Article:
As the recession exerts pressure on expenses, tourists in Romania have had to lower their aspirations. This has meant that they have either decided to spend their holiday in Romania rather than go abroad, or chosen cheaper alternatives and destinations. The May 1 mini-break opened the summer season and signs are encouraging as pundits in the field were not expecting that many people to travel.
Some 80,000 tourists spent the May 1 break in Romania, kicking off the summer season. This influx exceeded the expectations of ANAT, Traian Badulescu, general manager of ANAT Media, tells Business Review. A detailed analysis shows that most of these holidaymakers went to the Romanian seaside, double the ANAT forecast.
“This year we estimated 15,000 tourists would come to the seaside and there were 30,000. This means that many decided to go at the last minute and, let us not forget the good weather, which also played an important part. What can be seen is that Romanians have an appetite for tourism,” says Badulescu.
Of these 30,000 seaside goers, the vast majority – 20,000 of them – chose the Mamaia resort.
Some 6,000 went to southern seaside resorts such as Neptun, Jupiter and Eforie Nord while
6,000 went to Vama Veche and Costinesti.
Certain operators had sold out their packages for May 1, especially hotels in Mamaia, from mid-April. “The Romanian seaside is performing well. People have started to learn to book early which ensures they get the package at a discount,” says Badulescu.
“This year, there was a 40 percent hike in the number of tourists who went on the May 1 break through Eximtur, and the agency’s cash-ins also increased by 20 percent,” says Noemi Hagan of Eximtur agency.
Other destinations that hosted tourists on their May 1 break were mountains and rural areas.
Valea Prahovei had an occupancy degree of approximately 50 percent, the equivalent of 10,000 tourists, while rural hostels were chosen by more than 40,000 tourists who went for regions such as Bran Moieciu, Marginimea Sibiului, northern Oltenia, Maramures, Bucovina, Neamt and Vrancea.
“Compared to the Easter holidays, this time there were many more young tourists, who chose active relaxation such as biking,” said ANAT. The number one foreign destination was the Bulgarian seaside, to which 10,000 Romanians headed. This zone was the most accessible both in terms of distance and prices. Albena, Golden Sands and Balcik were the most popular resorts. And thousands of tourists opted for Northern Greece, Cyprus or Turkey, or purchased city-break packages to visit other European cities, says Badulescu.
The recession has convinced Romanian tourists to drop their plans to spend their holiday abroad in favor of domestic destinations. “This is true especially in the case of short, out-of-season breaks,” says Hagan.
The agency posted this year a hike of 98 percent for Romanian destinations (other than the seaside) from January 1- April 30, on the previous year.
So those who choose to tighten their belts and take a more frugal holiday will go to more accessible places such as Bulgaria, continental Greece, Tunisia, Egypt, Croatia and European capitals where the package is cheaper because of low-cost flights.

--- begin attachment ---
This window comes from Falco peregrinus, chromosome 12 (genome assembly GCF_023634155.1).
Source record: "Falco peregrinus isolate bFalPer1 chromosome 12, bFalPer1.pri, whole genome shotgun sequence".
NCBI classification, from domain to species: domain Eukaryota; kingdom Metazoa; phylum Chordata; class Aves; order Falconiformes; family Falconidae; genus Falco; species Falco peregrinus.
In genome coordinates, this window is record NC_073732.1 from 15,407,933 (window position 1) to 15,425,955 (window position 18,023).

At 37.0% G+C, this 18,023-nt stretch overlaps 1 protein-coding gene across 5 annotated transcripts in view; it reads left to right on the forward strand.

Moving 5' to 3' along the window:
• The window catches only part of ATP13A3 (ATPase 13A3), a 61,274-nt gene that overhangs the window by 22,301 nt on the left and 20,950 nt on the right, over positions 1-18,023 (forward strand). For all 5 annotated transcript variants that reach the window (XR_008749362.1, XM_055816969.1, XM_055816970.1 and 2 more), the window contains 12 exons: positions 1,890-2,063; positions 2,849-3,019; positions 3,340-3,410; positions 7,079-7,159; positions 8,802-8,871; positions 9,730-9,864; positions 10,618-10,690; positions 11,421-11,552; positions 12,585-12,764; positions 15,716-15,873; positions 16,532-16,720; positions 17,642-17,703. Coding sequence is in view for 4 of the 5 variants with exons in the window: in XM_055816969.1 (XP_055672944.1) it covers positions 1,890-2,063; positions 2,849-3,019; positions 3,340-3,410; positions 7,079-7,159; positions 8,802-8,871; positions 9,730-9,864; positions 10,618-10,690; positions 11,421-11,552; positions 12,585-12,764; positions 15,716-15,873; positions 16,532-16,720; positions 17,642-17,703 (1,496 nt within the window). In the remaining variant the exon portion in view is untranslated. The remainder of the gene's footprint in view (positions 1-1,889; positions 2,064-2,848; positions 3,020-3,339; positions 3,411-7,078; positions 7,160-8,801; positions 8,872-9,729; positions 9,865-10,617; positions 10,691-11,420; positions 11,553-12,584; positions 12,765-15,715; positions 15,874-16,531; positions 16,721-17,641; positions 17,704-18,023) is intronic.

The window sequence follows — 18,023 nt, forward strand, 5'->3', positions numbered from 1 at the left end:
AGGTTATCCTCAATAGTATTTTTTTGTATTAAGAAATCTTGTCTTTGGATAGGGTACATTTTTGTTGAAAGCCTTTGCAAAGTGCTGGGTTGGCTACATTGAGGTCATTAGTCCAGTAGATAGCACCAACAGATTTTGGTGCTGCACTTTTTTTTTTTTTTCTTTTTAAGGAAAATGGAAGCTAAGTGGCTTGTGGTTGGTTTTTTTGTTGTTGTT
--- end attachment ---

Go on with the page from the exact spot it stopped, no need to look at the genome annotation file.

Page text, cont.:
“Last year, a 20-25 percent decline in the number of tourists who chose to spend their holidays abroad was observed, while the number of people who preferred domestic destinations was also 10-15 lower,” said Badulescu, calling this “a natural thing in times of crisis.” Three examples of destinations that were not as lucrative are Tunisia, Turkey and Cyprus.
“The market of charter flights (which is expected to recover this year) was significantly affected by the crisis, having posted drops of 20-50 percent for some destinations. One of them was Tunisia, which saw a 40 percent decrease. Paradoxically, Tunisia is cheaper than other destinations although it is more remote,” says Badulescu. Turkey also suffered a 20 percent decrease and Cyprus 20-30 percent.
However, Romanians still go abroad more than foreigners come here. A study by the National Institute of Statistics found that in the first quarter of 2010, 1.42 million foreign tourists came to Romania. The number is 3.9 percent lower than during the same period last year.
Most foreign tourists come from European countries, especially neighboring nations like Hungary and Bulgaria, but there are also Italian, German and Austrian tourists. By contrast, the number of Romanian tourists who go abroad is roughly double, at 2.4 million.
What sold well last year were exotic luxury destinations and cruises. Badulescu attributes this to two reasons. Firstly, those who have money still spend lavishly even in times of crisis and secondly, there were substantial discounts from cruise liners, as much as 70 percent and averaging out at 20-30 percent.
“The paradox of the crisis is that many went for an upgrade from premium to luxury packages and some ‘dared’ to purchase luxury packages – 25 percent more in
2009 compared to 2008,” said Badulescu.
Among the most popular destinations in Romania this year will
be the Black Sea coast with resorts such as Mamaia, Neptun, Jupiter and Eforie. Tourists will also go to spa resorts.
Top foreign destinations will most likely be Bulgaria, Greece, Turkey, Croatia/Montenegro, Spain, Tunisia and Egypt, says Hagan.